Archive for the ‘Sermon on the Mount’ Category

Happy in Persecution

August 15th, 2018

You are blessed when they insult you and persecute you and falsely say every kind of evil against you because of me. Be glad and rejoice, because your reward is great in heaven. For that is how they persecuted the prophets who were before you. (Matthew 5:11-12 CSB)

The word “persecution” in English is related to the word “prosecution.” They both share the same connection to the Latin word persequi meaning “to hunt down,” “to pursue,” and “to proceed against.” The Greek word in the New Testament, dioko, means “to pursue with all haste.”  Persecution is more than a casual questioning or a circumstantial rejection. It is the deliberate, intentional, pursuit to bring legal forces to bear against Christ-followers.

How can this be a blessing, or a cause for happiness?

The right attitude must come first

Christ only mentioned this in the Sermon on the Mount after He had first given the eight beatitudes. They describe the attitudes and actions of the Christ-follower: (1) Confession and repentance, or admission of personal spiritual poverty, (2) mourning for our sins and the fallenness of this world, (3) meekness, or surrender of our rights to God, (4) the development of spiritual appetites for God, (5) being merciful to others, (6) pure in heart, being cleansed within by the grace of God in Christ, (7) and sharing the gospel of peace in this world. Only then did Christ add the eight beatitude of being persecuted for righteousness.

In persecution we will go one of two ways: we will become bitter at the unfairness of it all, or we will become grateful for the privilege to endure persecution for the sake of the name of Christ. There is no middle ground. So the first step of letting persecution be a blessing, or a source of happiness, is to go through the first seven beatitudes. Meekness, for example, means the acceptance of what God has entrusted to us to endure, and in our hearts bow to Him in worship in the midst of the challenges of life. Any person who is not meek will become bitter in persecution.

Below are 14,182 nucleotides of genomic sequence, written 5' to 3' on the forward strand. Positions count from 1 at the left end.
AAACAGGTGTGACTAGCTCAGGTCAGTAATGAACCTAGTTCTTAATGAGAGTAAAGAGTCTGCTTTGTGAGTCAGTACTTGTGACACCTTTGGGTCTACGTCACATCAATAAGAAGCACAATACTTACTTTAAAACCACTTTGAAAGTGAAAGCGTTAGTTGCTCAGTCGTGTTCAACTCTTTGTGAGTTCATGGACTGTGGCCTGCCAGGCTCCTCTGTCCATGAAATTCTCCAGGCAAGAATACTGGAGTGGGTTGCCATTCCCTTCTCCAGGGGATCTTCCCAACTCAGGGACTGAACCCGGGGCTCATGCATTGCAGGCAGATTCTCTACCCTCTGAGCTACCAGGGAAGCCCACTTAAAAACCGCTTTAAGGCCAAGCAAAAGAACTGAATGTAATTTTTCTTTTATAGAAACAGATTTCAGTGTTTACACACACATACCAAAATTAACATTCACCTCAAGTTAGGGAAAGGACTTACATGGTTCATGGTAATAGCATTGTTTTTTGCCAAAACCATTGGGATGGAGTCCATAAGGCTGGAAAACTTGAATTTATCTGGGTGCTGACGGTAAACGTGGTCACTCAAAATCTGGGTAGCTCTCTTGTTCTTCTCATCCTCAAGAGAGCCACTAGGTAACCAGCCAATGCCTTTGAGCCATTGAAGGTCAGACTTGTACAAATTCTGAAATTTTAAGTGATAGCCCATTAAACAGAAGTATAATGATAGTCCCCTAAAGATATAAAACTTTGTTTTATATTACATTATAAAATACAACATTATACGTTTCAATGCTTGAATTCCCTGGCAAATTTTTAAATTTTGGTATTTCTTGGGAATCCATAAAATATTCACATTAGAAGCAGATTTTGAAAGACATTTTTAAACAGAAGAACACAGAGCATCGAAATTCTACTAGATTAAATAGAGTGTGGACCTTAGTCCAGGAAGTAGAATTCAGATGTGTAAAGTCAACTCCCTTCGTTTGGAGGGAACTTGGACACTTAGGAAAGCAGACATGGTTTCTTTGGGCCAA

Valuing what heaven thinks

The second insight in this passage above is that the one who rejoices in persecution delights in what heaven delights in. He or she trusts that when they are going through moments of persecution that God is watching, that the angels are watching and cheering us on. This does not speak only of a reward in heaven when we die for being faithful during persecution here on earth. It also describes the joy of the Christian today as he experiences the comfort of what God in heaven thinks of his life.

In Revelation martyrs are often mentioned, and this describes God’s attentiveness to all believers who endure persecution for their faith. God provides unique comfort and peace to the persecuted. It is amazing to read of the great joy on the faces of many martyrs in their moments of death. Though they were unhappy about the injustices done to themselves and to their loved ones, they still experienced incredible peace at that moment of death.

For example, the Boxer Rebellion of China started in 1900 and turned violent against Western missionaries and Chinese converts. Thousands were martyred for their faith – burned alive, brutalised by mobs, beheaded and run through with swords, and other cruelties. Yet the testimonies of their deaths describe the joy of many of them, preaching the gospel to the end, singing Christian songs, praying and praising the Lord.

The fellowship of the persecuted